Refrigeration chemicals helped drive Arctic warming


Montreal Protocol an unsung hero of climate change, research suggests.


The Arctic has been warming more than twice as quickly at the rest of the globe.

Delta Images / Getty Images

By Richard A. Lovett

Chemicals used in refrigerators and freezers may have been responsible for half of Arctic climate change in the past 50 to 60 years, scientists say.

And while that might sound like bad news, it’s actually good news, they suggest, because the culprits were banned more than 30 years ago by an international accord known as the Montreal Protocol.

At issue is the class of chemicals known as chlorofluorocarbons (CFCs), once widely used as refrigerants, solvents, and propellants for aerosol sprays. Invented in the 1920s and 1930s, they were being released into the atmosphere in large quantities by the 1950s.

A few decades later, it was realised they were destroying ozone in the upper atmosphere, particularly at the poles, where they were linked to the growth of a dramatic “ozone hole” over Antarctica.

Because ozone provides crucial protection from dangerous ultraviolet radiation, 197 nations rallied in 1987 to phase these chemicals out via the Montreal Protocol.

At the time, the goal was simply to protect the ozone layer. But CFCs, and related chemical known as ozone-depleting substances (ODSs), aren’t just ozone-destroyers.

They are also super-potent planet-warming “greenhouse” gases, 19,000 to 23,000 times more powerful, molecule for molecule, than carbon dioxide, says Mark England, a polar climate scientist at Scripps Institution of Oceanography and the University of North Carolina, US.

That potency, he says, makes them second only to carbon dioxide as the main drivers of global warming.

They also appear to be particularly powerful contributors to the warming of the Arctic, which has been warming more than twice as quickly at the rest of the globe.

To see just how big a role these substances have played, England’s team modelled the Arctic climate from 1955 to 2005, looking to see what would have happened if releases of them had not increased during the 1950s, ’60s, ‘70s and ‘80s.

What they found, he says, is that without these chemicals, there would have been only half as much Arctic warming in that 50-year period as there was with them. Similarly, he says, without them, there would only have been about half as much melting of sea ice.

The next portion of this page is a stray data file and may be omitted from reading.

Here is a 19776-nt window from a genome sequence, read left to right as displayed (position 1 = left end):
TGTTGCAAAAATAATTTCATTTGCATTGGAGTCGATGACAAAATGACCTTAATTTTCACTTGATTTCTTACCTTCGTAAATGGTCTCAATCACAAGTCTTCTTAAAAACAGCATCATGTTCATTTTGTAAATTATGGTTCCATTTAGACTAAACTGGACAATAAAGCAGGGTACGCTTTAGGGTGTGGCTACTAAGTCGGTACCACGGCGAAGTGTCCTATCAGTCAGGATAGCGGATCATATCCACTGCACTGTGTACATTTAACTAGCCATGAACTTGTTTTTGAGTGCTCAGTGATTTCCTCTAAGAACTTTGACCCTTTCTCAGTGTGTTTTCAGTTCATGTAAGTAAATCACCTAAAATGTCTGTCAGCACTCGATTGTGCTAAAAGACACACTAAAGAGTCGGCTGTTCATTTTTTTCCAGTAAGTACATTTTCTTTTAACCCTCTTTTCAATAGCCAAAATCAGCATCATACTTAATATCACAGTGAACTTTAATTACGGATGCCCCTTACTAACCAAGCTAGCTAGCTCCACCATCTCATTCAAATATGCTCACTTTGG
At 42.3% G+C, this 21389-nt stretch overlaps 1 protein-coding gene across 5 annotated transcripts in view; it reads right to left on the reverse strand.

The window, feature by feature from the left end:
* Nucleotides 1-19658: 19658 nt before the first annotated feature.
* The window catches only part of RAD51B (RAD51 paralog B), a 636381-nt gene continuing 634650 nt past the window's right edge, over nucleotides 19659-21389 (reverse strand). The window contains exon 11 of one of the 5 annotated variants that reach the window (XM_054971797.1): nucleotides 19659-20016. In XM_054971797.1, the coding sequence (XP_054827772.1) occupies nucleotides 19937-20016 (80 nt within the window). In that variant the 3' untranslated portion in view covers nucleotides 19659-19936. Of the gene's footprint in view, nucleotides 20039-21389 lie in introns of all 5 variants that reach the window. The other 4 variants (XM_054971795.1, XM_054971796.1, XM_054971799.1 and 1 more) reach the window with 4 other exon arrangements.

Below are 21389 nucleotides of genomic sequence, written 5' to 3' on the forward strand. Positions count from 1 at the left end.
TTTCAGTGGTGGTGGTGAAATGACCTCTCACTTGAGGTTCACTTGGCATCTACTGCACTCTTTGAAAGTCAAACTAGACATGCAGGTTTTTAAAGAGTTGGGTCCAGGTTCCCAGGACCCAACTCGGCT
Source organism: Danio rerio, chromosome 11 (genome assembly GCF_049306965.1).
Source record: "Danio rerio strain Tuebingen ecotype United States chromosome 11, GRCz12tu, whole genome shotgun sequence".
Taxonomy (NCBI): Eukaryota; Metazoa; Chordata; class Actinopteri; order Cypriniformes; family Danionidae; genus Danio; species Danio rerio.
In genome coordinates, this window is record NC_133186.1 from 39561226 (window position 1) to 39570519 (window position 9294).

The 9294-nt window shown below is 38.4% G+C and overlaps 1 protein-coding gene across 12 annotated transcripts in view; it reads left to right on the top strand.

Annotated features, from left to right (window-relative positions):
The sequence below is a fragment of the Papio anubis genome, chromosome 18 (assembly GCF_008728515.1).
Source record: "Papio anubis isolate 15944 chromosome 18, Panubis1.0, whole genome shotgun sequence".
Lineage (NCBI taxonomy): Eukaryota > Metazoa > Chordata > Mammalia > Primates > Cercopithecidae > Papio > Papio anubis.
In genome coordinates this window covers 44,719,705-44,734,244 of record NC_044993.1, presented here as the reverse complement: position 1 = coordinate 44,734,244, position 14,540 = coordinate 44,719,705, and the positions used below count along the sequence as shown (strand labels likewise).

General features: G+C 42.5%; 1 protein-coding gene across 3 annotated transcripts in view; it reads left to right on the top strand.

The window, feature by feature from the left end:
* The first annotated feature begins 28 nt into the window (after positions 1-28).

On a global scale, his team adds, these chemicals contributed fully one-third of the total global warming seen during that time period.

But, he stresses, CFCs and other ozone-depleting chemicals don’t last forever. Already the ozone hole is shrinking, and by the middle of this century – or “maybe a bit later” – there will also be reductions in these chemicals’ impact on Arctic warming.

Not that it will be enough to bring climate change to a halt. “Carbon dioxide is definitely the biggest contributor,” England says. “That is still true. But... it would warm less.”

The bottom line, he adds, is that the Montreal Protocol may be an unsung hero in the history of the fight against climate change.

“We haven’t had many wins in terms of climate protocols,” he says, “but that is really our biggest win. More research should be done about the positive effects of it.”

His team’s research is published in the journal Nature Climate Change.

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Contrib ricklovett.jpg?ixlib=rails 2.1
Richard A. Lovett is a Portland, Oregon-based science writer and science fiction author. He is a frequent contributor to COSMOS.
  1. http://www.environment.gov.au/protection/ozone/montreal-protocol
  2. https://www.britannica.com/science/chlorofluorocarbon
  3. https://nature.com/articles/s41558-019-0677-4
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